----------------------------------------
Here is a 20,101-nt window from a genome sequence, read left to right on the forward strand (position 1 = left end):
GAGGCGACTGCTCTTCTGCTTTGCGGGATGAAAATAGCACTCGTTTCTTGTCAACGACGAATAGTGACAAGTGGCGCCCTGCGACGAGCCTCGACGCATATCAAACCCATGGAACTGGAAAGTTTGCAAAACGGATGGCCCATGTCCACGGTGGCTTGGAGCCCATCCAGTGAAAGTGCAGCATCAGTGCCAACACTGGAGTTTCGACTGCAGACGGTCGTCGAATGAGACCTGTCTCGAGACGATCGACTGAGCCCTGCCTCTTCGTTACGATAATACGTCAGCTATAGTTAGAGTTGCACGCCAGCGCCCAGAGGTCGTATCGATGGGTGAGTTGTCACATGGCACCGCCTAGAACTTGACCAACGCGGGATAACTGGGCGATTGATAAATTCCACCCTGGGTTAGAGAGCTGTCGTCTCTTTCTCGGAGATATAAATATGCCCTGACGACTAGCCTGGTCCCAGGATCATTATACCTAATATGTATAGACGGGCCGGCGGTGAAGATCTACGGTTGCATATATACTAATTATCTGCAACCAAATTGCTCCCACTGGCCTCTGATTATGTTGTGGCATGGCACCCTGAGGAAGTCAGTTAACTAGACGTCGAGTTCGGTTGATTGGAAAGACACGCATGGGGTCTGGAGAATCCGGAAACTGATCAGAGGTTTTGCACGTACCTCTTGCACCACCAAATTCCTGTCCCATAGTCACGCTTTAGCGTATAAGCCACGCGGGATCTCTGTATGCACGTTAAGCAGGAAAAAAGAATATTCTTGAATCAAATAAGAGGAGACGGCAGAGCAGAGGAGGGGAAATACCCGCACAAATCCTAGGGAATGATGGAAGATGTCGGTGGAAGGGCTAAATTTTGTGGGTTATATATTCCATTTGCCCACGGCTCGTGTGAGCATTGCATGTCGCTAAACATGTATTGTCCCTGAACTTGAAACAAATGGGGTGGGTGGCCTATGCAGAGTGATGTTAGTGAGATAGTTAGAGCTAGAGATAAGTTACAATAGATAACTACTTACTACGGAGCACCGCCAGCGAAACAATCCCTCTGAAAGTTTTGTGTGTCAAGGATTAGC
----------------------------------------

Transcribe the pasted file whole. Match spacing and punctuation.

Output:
Here is a 20,101-nt window from a genome sequence, read left to right on the forward strand (position 1 = left end):
GAGGCGACTGCTCTTCTGCTTTGCGGGATGAAAATAGCACTCGTTTCTTGTCAACGACGAATAGTGACAAGTGGCGCCCTGCGACGAGCCTCGACGCATATCAAACCCATGGAACTGGAAAGTTTGCAAAACGGATGGCCCATGTCCACGGTGGCTTGGAGCCCATCCAGTGAAAGTGCAGCATCAGTGCCAACACTGGAGTTTCGACTGCAGACGGTCGTCGAATGAGACCTGTCTCGAGACGATCGACTGAGCCCTGCCTCTTCGTTACGATAATACGTCAGCTATAGTTAGAGTTGCACGCCAGCGCCCAGAGGTCGTATCGATGGGTGAGTTGTCACATGGCACCGCCTAGAACTTGACCAACGCGGGATAACTGGGCGATTGATAAATTCCACCCTGGGTTAGAGAGCTGTCGTCTCTTTCTCGGAGATATAAATATGCCCTGACGACTAGCCTGGTCCCAGGATCATTATACCTAATATGTATAGACGGGCCGGCGGTGAAGATCTACGGTTGCATATATACTAATTATCTGCAACCAAATTGCTCCCACTGGCCTCTGATTATGTTGTGGCATGGCACCCTGAGGAAGTCAGTTAACTAGACGTCGAGTTCGGTTGATTGGAAAGACACGCATGGGGTCTGGAGAATCCGGAAACTGATCAGAGGTTTTGCACGTACCTCTTGCACCACCAAATTCCTGTCCCATAGTCACGCTTTAGCGTATAAGCCACGCGGGATCTCTGTATGCACGTTAAGCAGGAAAAAAGAATATTCTTGAATCAAATAAGAGGAGACGGCAGAGCAGAGGAGGGGAAATACCCGCACAAATCCTAGGGAATGATGGAAGATGTCGGTGGAAGGGCTAAATTTTGTGGGTTATATATTCCATTTGCCCACGGCTCGTGTGAGCATTGCATGTCGCTAAACATGTATTGTCCCTGAACTTGAAACAAATGGGGTGGGTGGCCTATGCAGAGTGATGTTAGTGAGATAGTTAGAGCTAGAGATAAGTTACAATAGATAACTACTTACTACGGAGCACCGCCAGCGAAACAATCCCTCTGAAAGTTTTGTGTGTCAAGGATTAGC